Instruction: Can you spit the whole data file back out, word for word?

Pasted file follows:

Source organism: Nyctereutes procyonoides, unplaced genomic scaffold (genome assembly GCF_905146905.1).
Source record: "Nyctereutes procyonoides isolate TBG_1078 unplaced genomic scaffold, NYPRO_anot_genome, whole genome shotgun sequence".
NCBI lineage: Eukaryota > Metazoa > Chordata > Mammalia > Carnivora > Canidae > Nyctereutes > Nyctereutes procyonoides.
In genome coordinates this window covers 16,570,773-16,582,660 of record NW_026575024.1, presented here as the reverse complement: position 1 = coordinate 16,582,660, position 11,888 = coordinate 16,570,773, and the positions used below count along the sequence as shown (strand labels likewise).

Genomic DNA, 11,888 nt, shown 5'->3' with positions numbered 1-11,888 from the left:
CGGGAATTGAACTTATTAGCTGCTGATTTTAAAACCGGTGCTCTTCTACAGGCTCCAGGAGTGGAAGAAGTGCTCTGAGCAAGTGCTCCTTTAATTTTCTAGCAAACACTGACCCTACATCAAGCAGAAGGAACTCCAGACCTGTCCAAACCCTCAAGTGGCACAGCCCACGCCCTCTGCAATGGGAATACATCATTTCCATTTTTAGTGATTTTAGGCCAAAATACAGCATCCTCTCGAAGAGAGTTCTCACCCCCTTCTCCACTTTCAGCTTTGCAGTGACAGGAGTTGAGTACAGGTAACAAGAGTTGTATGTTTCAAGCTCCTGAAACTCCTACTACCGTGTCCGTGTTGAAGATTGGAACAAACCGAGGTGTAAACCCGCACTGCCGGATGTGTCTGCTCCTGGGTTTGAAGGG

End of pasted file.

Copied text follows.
Source organism: Nyctereutes procyonoides, unplaced genomic scaffold (genome assembly GCF_905146905.1).
Source record: "Nyctereutes procyonoides isolate TBG_1078 unplaced genomic scaffold, NYPRO_anot_genome, whole genome shotgun sequence".
NCBI lineage: Eukaryota > Metazoa > Chordata > Mammalia > Carnivora > Canidae > Nyctereutes > Nyctereutes procyonoides.
In genome coordinates this window covers 16,570,773-16,582,660 of record NW_026575024.1, presented here as the reverse complement: position 1 = coordinate 16,582,660, position 11,888 = coordinate 16,570,773, and the positions used below count along the sequence as shown (strand labels likewise).

Genomic DNA, 11,888 nt, shown 5'->3' with positions numbered 1-11,888 from the left:
CGGGAATTGAACTTATTAGCTGCTGATTTTAAAACCGGTGCTCTTCTACAGGCTCCAGGAGTGGAAGAAGTGCTCTGAGCAAGTGCTCCTTTAATTTTCTAGCAAACACTGACCCTACATCAAGCAGAAGGAACTCCAGACCTGTCCAAACCCTCAAGTGGCACAGCCCACGCCCTCTGCAATGGGAATACATCATTTCCATTTTTAGTGATTTTAGGCCAAAATACAGCATCCTCTCGAAGAGAGTTCTCACCCCCTTCTCCACTTTCAGCTTTGCAGTGACAGGAGTTGAGTACAGGTAACAAGAGTTGTATGTTTCAAGCTCCTGAAACTCCTACTACCGTGTCCGTGTTGAAGATTGGAACAAACCGAGGTGTAAACCCGCACTGCCGGATGTGTCTGCTCCTGGGTTTGAAGGG